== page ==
Pitted Keratolysis in a Young Boy

October 1, 2007
Jonathan S. Crane, MD
Jonathan S. Crane, MD

This 8-year-old boy's mother thought her son had a fungal infection on his feet. Examination disclosed malodorous, nontender plaque formation on the weight-bearing surfaces of both feet. Within the plaques were round pits and furrows.

 

This 8-year-old boy's mother thought her son had a fungal infection on his feet. Examination disclosed malodorous, nontender plaque formation on the weight-bearing surfaces of both feet. Within the plaques were round pits and furrows. A diagnosis of pitted keratolysis was made. The lesions cleared rapidly with the use of topical erythromycin.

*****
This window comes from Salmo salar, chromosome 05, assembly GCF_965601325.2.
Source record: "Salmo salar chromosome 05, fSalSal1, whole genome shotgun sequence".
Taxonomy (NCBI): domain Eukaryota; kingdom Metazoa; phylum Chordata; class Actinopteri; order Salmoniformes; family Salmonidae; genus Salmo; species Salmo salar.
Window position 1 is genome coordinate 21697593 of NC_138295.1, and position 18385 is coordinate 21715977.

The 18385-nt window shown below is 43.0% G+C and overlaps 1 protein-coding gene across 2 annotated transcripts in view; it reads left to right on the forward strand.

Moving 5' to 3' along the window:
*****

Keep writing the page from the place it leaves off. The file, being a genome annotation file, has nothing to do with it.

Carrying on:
Pitted keratolysis is a relatively common bacterial infection, and its unique appearance facilitates clinical diagnosis. Its is caused by Corynebacterium, Dermatophilus congolensis, or Micrococcus sedentarius, and it responds rapidly to topical erythromycin, clindamycin, or benzoyl peroxide.